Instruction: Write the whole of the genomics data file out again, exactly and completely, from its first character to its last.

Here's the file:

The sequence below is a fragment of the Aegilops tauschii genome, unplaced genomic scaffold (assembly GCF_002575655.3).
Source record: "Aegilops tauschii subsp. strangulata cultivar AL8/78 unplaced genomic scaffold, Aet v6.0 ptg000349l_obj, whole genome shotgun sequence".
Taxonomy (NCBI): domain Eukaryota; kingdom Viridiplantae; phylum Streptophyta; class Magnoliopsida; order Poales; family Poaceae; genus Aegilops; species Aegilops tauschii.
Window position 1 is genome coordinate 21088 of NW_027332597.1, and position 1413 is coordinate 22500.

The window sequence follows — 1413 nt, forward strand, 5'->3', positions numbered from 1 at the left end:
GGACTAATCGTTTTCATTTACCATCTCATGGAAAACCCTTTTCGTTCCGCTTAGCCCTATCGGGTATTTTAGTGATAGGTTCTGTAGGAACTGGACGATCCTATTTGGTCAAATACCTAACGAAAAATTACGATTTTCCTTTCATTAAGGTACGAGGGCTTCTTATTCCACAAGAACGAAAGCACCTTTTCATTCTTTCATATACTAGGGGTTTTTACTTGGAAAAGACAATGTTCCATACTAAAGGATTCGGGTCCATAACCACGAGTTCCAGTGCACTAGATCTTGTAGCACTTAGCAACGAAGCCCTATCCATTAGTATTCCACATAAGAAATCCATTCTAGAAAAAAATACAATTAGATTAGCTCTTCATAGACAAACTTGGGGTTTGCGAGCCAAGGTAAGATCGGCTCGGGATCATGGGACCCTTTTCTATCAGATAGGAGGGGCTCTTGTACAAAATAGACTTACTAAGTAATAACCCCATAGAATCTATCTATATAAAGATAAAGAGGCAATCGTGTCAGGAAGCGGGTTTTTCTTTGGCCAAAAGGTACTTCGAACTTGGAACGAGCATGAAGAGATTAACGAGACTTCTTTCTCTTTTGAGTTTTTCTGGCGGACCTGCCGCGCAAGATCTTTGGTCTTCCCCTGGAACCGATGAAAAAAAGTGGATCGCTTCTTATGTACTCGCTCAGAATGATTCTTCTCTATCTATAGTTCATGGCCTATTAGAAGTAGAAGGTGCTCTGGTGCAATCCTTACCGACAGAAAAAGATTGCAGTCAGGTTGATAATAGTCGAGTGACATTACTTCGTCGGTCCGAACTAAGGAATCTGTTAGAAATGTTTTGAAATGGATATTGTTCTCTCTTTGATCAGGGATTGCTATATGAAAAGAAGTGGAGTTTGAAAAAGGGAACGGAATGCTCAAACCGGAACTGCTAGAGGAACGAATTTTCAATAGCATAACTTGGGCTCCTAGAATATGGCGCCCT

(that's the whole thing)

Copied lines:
The sequence below is a fragment of the Aegilops tauschii genome, unplaced genomic scaffold (assembly GCF_002575655.3).
Source record: "Aegilops tauschii subsp. strangulata cultivar AL8/78 unplaced genomic scaffold, Aet v6.0 ptg000349l_obj, whole genome shotgun sequence".
Taxonomy (NCBI): domain Eukaryota; kingdom Viridiplantae; phylum Streptophyta; class Magnoliopsida; order Poales; family Poaceae; genus Aegilops; species Aegilops tauschii.
Window position 1 is genome coordinate 21088 of NW_027332597.1, and position 1413 is coordinate 22500.

The window sequence follows — 1413 nt, forward strand, 5'->3', positions numbered from 1 at the left end:
GGACTAATCGTTTTCATTTACCATCTCATGGAAAACCCTTTTCGTTCCGCTTAGCCCTATCGGGTATTTTAGTGATAGGTTCTGTAGGAACTGGACGATCCTATTTGGTCAAATACCTAACGAAAAATTACGATTTTCCTTTCATTAAGGTACGAGGGCTTCTTATTCCACAAGAACGAAAGCACCTTTTCATTCTTTCATATACTAGGGGTTTTTACTTGGAAAAGACAATGTTCCATACTAAAGGATTCGGGTCCATAACCACGAGTTCCAGTGCACTAGATCTTGTAGCACTTAGCAACGAAGCCCTATCCATTAGTATTCCACATAAGAAATCCATTCTAGAAAAAAATACAATTAGATTAGCTCTTCATAGACAAACTTGGGGTTTGCGAGCCAAGGTAAGATCGGCTCGGGATCATGGGACCCTTTTCTATCAGATAGGAGGGGCTCTTGTACAAAATAGACTTACTAAGTAATAACCCCATAGAATCTATCTATATAAAGATAAAGAGGCAATCGTGTCAGGAAGCGGGTTTTTCTTTGGCCAAAAGGTACTTCGAACTTGGAACGAGCATGAAGAGATTAACGAGACTTCTTTCTCTTTTGAGTTTTTCTGGCGGACCTGCCGCGCAAGATCTTTGGTCTTCCCCTGGAACCGATGAAAAAAAGTGGATCGCTTCTTATGTACTCGCTCAGAATGATTCTTCTCTATCTATAGTTCATGGCCTATTAGAAGTAGAAGGTGCTCTGGTGCAATCCTTACCGACAGAAAAAGATTGCAGTCAGGTTGATAATAGTCGAGTGACATTACTTCGTCGGTCCGAACTAAGGAATCTGTTAGAAATGTTTTGAAATGGATATTGTTCTCTCTTTGATCAGGGATTGCTATATGAAAAGAAGTGGAGTTTGAAAAAGGGAACGGAATGCTCAAACCGGAACTGCTAGAGGAACGAATTTTCAATAGCATAACTTGGGCTCCTAGAATATGGCGCCCT